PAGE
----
"Whenever the people are well-informed, they can be trusted with their own government." Thomas Jefferson

The Real Deflate-gate: The Depressed State of Our Union

Melanie Sturm | @ThinkAgainUSA Read Comments - 14
Publish Date: 
Thu, 01/29/2015


Aired-out uproariously on Saturday Night Live, “Deflate-gate” has been a national fixation since word broke that the New England Patriots used under-inflated footballs in their Super bowl birth-clinching victory over Indianapolis. The alleged cheating controversy has even pumped up the lovability of the oft-despised Seattle Seahawks.


However, Think Again if you believe Deflate-gate is merely hot air. Though overblown, Americans’ disquiet reflects our fairness instinct and commitment to equality of opportunity – the ideal that all competitors in the race of life, no matter their status, can succeed on a level playing field.


Sensing a slanted NFL field, Seahawk Richard Sherman questioned the close relationship between NFL commissioner Roger Goodell and Patriot owner Robert Kraft, calling it a “conflict of interest.”


Sherman’s unease resonates in an America increasingly distrustful of society’s umpires. President Obama spoke to this anxiety in last week’s State of the Union address. “This country does best when everyone gets their fair shot, everyone does their fair share, and everyone plays by the same set of rules,” he declared, labeling this “middle-class economics.”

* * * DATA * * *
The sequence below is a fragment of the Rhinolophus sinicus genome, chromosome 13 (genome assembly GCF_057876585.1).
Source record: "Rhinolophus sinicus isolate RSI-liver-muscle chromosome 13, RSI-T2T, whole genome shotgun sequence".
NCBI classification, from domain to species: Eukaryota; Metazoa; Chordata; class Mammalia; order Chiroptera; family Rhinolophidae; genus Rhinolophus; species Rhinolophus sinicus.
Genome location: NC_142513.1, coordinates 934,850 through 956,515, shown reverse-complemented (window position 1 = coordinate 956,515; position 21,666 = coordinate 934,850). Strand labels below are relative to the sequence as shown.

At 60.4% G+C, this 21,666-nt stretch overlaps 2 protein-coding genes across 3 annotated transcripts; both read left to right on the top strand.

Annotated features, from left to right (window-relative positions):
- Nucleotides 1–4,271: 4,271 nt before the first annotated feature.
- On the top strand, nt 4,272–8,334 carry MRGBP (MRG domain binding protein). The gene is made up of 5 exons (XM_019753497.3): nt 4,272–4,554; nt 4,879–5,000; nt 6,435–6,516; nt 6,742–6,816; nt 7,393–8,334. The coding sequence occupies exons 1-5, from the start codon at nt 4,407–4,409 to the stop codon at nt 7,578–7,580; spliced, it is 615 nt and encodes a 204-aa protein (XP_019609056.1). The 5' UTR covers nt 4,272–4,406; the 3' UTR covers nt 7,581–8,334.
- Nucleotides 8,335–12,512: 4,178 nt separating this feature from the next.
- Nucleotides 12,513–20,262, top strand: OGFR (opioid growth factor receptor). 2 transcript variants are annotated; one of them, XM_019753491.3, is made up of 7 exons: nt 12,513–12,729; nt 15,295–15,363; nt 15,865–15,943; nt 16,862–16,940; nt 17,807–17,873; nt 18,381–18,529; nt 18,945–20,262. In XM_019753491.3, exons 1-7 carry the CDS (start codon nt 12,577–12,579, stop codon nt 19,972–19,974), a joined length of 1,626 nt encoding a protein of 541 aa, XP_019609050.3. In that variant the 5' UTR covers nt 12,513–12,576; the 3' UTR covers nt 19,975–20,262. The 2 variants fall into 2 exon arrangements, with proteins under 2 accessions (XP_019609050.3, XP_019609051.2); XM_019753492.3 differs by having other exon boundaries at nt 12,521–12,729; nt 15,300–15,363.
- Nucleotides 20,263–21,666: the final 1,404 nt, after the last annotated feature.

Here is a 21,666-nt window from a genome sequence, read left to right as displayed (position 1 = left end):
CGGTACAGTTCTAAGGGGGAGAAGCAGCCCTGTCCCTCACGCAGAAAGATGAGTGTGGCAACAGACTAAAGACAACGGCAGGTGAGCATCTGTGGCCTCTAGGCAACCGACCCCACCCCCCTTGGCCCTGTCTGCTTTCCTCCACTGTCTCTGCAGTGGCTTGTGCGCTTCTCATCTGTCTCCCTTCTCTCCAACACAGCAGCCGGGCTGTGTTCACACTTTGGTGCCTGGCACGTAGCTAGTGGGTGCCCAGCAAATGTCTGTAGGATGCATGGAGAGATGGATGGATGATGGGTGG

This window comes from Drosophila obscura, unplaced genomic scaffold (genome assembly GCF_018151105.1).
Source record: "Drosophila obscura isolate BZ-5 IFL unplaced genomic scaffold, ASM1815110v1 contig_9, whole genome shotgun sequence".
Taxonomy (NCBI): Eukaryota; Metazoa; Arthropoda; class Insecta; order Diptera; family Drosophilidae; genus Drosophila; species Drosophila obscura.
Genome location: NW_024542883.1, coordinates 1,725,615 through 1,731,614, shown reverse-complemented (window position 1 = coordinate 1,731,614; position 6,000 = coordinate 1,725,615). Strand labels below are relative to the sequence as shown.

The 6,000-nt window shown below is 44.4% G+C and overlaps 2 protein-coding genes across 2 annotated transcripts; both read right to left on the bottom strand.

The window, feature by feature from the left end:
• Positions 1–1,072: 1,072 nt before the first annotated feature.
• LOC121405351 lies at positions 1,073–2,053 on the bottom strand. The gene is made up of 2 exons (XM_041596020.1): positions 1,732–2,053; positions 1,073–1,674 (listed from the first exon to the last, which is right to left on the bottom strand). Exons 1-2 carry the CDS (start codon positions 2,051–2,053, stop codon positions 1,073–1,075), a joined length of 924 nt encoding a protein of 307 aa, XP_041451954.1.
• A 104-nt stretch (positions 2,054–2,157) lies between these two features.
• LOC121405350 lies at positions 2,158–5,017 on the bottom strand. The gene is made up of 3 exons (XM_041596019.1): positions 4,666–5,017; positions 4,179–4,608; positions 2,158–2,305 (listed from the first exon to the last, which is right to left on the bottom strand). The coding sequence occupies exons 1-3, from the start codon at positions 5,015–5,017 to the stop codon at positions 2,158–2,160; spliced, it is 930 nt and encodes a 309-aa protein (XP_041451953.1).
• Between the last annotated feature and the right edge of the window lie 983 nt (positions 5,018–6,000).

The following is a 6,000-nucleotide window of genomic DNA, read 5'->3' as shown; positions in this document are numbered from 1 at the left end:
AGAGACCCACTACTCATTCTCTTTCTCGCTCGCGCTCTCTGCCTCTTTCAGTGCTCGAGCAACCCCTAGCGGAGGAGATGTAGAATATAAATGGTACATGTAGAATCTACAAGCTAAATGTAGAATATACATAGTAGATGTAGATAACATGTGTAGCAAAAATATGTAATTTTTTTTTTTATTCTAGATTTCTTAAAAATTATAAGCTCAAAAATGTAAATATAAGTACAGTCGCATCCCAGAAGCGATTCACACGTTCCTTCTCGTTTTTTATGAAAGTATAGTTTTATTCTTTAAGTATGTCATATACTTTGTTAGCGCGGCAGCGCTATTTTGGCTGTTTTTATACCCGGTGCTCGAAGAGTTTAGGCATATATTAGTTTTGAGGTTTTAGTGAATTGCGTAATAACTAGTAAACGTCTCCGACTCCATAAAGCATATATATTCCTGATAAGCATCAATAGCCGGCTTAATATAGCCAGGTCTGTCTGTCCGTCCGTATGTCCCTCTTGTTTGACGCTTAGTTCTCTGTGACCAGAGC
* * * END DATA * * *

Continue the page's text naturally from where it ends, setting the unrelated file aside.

Yet the story of our five-year-old recovery is how poorly working Americans have fared. With workforce participation at forty-year lows, “America’s wealth gap between middle-income and upper-income families is the widest on record,” Pew Research recently reported. From 2010 to 2013, household incomes fell for all except the most affluent 10 percent, a 2014 Federal Reserve survey revealed, with the bottom 40 percent suffering disproportionately.


So while Wall Street, Silicon Valley and Washington boom, the rest of America suffers crisis levels of job insecurity, economic immobility and government dependency, with a record 50 million living in poverty.